Welding and Brewing

About a year ago I bought a second hand com­mer­cial TIG welder in an attempt to learn how to weld. Start­ing at the bot­tom of the learn­ing curve with weld­ing means join­ing com­par­at­ively thicker steel. Hap­pily, I’ve also been think­ing about rejoin­ing the ranks of homebrew­ers. This threw me the oppor­tun­ity for a few steel fab­ric­a­tion jobs

I wanted to start my brew­ing adven­tures with cider because deal­ing with apples seems to involve me more with lovely local pro­duce. Cider can also be brewed with wild yeasts and pro­duce some amaz­ing funky fruity com­plex fla­vours that get lost in the chem­istry like pro­cess of beer brew­ing. I was also inspired by a French work mate who, for his farewell party, pro­duced a bottle of his uncle’s secret-recipe brew to accom­pany the crepes and home-made rasp­berry jam. The cider was like noth­ing I’d ever had; cloudy and fruity, it tasted like sun­light on apple trees, it tasted like verd­ant countryside.

The first thing was to find cider apples. Clearly, Petty’s Orch­ard in Templestowe was the best option close to North­cote. Situ­ated on the banks of the Yarra and cov­er­ing 44 hec­tares, they grow many vari­et­ies of her­it­age apple and quite a few cider vari­et­ies too. There is also a Her­it­age Apple Soci­ety that col­lect and pre­serve hun­dreds of vari­et­ies of apple in a 2 acre plot on site. I spent an after­noon chat­ting to a friendly guy there about apples. In the end I ordered 40 kg of Stew­art Seed­ling apples from the guys at Petty’s.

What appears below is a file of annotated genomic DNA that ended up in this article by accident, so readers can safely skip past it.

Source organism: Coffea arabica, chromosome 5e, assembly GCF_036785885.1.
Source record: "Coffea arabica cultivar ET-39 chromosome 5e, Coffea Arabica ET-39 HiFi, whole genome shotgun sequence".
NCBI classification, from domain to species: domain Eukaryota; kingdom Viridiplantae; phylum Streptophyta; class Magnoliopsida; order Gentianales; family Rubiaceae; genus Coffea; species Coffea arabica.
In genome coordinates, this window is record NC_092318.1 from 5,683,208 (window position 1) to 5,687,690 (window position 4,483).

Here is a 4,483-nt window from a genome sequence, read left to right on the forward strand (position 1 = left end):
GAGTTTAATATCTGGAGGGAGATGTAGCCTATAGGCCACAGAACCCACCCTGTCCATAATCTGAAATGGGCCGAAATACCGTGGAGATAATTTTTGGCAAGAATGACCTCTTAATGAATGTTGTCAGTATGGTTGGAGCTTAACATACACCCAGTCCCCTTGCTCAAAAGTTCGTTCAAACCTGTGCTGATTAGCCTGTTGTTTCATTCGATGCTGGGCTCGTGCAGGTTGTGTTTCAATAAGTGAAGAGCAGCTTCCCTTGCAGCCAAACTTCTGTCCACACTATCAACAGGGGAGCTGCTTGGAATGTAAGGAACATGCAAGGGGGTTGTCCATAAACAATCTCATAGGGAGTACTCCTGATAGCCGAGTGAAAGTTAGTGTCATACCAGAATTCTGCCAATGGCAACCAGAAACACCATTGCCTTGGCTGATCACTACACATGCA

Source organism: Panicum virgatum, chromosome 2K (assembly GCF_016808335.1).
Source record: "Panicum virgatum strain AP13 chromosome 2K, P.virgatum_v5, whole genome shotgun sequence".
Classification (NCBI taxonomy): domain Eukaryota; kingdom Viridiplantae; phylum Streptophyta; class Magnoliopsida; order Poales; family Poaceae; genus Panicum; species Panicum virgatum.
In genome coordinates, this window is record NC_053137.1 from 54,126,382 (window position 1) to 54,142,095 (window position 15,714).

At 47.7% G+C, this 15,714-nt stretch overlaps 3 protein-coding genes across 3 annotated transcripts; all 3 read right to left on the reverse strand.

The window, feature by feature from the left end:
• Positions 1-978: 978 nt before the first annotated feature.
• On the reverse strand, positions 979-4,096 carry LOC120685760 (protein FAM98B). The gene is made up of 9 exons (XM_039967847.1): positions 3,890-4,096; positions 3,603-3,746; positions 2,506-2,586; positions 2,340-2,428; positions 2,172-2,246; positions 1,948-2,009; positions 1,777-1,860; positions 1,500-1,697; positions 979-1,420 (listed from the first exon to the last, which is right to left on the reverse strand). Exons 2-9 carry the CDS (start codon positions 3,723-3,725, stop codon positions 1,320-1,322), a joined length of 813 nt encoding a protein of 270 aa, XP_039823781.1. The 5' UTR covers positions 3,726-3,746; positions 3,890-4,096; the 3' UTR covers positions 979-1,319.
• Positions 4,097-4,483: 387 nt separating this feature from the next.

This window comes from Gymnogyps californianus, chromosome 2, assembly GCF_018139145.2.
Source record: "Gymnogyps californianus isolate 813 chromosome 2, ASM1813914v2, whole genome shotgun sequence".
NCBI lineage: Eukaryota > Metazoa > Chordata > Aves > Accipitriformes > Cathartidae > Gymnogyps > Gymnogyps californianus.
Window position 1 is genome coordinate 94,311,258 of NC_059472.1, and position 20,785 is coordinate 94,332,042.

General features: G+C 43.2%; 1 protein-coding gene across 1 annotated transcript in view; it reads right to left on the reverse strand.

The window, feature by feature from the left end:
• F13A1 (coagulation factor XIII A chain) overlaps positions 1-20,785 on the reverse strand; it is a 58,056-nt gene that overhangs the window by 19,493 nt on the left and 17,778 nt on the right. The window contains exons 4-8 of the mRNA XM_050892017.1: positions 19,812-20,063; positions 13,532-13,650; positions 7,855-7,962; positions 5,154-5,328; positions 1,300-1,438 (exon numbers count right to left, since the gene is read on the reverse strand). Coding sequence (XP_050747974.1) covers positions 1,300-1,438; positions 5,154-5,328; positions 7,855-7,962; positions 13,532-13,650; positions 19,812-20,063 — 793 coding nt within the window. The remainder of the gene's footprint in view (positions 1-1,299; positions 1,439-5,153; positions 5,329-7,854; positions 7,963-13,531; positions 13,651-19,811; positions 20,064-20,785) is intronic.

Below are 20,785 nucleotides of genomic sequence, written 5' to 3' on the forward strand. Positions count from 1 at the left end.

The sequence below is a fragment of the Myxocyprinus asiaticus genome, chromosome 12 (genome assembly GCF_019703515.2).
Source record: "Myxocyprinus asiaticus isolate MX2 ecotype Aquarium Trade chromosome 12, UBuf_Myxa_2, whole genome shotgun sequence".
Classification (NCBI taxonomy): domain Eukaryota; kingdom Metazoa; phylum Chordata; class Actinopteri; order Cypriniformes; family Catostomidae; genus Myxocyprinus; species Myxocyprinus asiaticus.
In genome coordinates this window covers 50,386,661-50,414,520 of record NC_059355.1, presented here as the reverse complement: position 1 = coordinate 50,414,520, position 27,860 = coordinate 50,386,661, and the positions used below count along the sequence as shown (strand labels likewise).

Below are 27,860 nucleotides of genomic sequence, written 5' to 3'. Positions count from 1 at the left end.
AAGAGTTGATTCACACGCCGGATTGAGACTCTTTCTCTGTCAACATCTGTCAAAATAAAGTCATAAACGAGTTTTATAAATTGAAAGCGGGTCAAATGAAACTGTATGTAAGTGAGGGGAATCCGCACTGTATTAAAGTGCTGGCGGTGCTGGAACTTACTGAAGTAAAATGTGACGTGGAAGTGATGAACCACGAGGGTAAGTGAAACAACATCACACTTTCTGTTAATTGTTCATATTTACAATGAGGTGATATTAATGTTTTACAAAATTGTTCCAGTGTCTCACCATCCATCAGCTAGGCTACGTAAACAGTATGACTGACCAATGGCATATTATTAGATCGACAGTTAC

The next step is to extract the juice from the apples. Hav­ing bought a few books about the pro­cess, I dis­covered that the best way to do this is chop them up to a pulp and then press the pulp to extract juice. I needed a pulper. There are many ways to do this of course, but I wanted a cheap, easy device that doesn’t take too much space. I saw a ver­sion online that is basic­ally a giant food pro­cessor, or if you want, a razor sharp heli­copter blade inside a food-grade bucket. A few web­sites in the UK sold them, but didn’t seem to ship to Aus­tralia, so I thought I’d weld one up myself! It’s essen­tially a steel tube with sup­ports to hold it ver­tical and it is held in the middle of the bucket by a hole in the lid. The blade and shaft are stain­less steel.

Chop­ping and press­ing is a pretty big under­tak­ing… Luck­ily I have an amaz­ing land­lord who makes his own wine and an eager helper with a bit of wine mak­ing exper­i­ence him­self, Mr Jack Dun­stan. It turns out that a wine press is not very good for press­ing apple purée (the purée squeezes out the gaps and you only extract about half of the juice), but it’s all a learn­ing process.

After fer­ment­ing for a few weeks, Jack came and helped me bottle the lot too, champion.

In the mean time, my friend Cristal wanted to upgrade the 3-tiered all-grain brew rig she got from a guy in South Aus­tralia. I helped her to weld in a drain port, an out­let, a sight gauge and thermo well into an old keg. Then a few weeks ago I went and brewed a batch with her.

Hot Liquor Tank — Wel­ded ports

Cristal in her Brew Shed — Sun­shine Brewery

Sun­shine Brew­ery Label

I also found a cheap way to con­trol the tem­per­at­ure of the brew as it fer­ments with a fant­astic little tem­per­at­ure con­trol­ler I got on eBay. Auto­mated con­trol sys­tems get me a little bit excited. Must be the engin­eer in me com­ing out.

Tem­per­at­ure con­trolled fermenter

In the end I’ve learnt a lot about brew­ing and my welding’s get­ting a lot bet­ter too. I even felt con­fid­ent enough to weld a disc tab onto Jol’s polo bike and did a really neat job. (Jol is the graphic designer who cre­ated my new logo.)

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